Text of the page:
This dragged out Joe Girardi saga has made some of us a little weary.
The Yankees and Cubs are even reportedly getting antsy themselves waiting for a Girardi decision. For me, the longer it drags out the stranger some of the noise out there becomes.
I’ve heard many claim the manager doesn’t make that much of a difference. It’s all about the talent they say. Talent is paramount, that is a given. However, you say that metrics make it even less important to have a field general and more of a button pusher?
Try telling that to Boston GM Ben Cherington.
Cherington is quite familiar with how Theo Epstein and Jed Hoyer do things. They all worked together for some time in Boston, and Cherington and Hoyer co-GM’d the team during Epstein’s sabbatical from the Red Sox.
This past offseason Cherington was honed in on his skipper of choice in John Farrell. He went after Farrell originally when he first became GM and finally got his man following the disastrous hiring of Bobby Valentine.
There are some who do not want the Cubs to hire Girardi.
He’s too big a name they claim, or they feel the hire would be a betrayal of process by Epstein and Hoyer. I say Girardi is their process. They want one of the game’s best for many reasons.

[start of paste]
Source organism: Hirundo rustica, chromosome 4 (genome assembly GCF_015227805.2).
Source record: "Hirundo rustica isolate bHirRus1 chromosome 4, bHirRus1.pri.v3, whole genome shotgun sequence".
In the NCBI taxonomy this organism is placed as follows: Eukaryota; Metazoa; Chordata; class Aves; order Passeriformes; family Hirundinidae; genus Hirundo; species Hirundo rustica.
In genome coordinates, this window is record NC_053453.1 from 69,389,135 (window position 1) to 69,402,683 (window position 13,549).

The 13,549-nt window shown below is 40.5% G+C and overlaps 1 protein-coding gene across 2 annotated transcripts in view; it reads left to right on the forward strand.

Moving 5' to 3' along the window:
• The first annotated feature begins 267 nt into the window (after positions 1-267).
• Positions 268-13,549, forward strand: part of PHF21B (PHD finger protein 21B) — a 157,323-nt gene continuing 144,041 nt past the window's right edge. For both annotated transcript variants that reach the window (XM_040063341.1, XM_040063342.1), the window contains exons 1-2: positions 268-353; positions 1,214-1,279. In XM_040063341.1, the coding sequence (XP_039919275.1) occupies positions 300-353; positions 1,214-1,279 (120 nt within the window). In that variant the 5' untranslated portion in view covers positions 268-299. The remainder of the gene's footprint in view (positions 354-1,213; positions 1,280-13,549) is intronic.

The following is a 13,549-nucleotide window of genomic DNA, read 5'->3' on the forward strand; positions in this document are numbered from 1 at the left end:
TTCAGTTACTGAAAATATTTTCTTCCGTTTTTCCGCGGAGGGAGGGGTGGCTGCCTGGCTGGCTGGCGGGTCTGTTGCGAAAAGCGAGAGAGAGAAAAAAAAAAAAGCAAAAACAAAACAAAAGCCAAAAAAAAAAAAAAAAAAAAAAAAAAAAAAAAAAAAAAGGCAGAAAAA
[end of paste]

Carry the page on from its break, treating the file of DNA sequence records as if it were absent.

Yes Girardi knows the Chicago thing, knows the Cubs thing, knows how to win a World Series, knows analytics, but most importantly he knows how to lead.
The Cubs recently interviewed Manny Acta.
Many out there like Acta’s analytical and developmental background. The knock? He wasn’t a great leader in the clubhouse. He is stronger at managing numbers more so than players. That isn’t good enough. You need both. That is why Joe Maddon and Girardi are at the top of their craft.
Jeff Passan describes Maddon in his recent piece.
He is widely considered the best in baseball, a perfect blend of analytical acumen, intellectual curiosity, motivational know-how and empathetic humanity.
It is so important for the GM to be cold hearted, personally impartial towards his talent and roster. The same cannot be said for the manager. You need a personal touch in the dugout. Especially when dealing with a young core such as the Cubs will have coming fast.
"The players were still human," Cherington says. "You can run a military school and get everyone to do what you say for a while. But nobody's having fun and it peters out. Players were having fun. Even now, you go in our clubhouse in afternoons, there's a lot of happy faces. There's a freedom of expression alongside a lot of hard work. They win, and they grow beards. That balance is so important, and John fosters that.
"The wrong person can make a big difference. So can the right person."
That is why Theo and Jed want the right person.
Keep after him.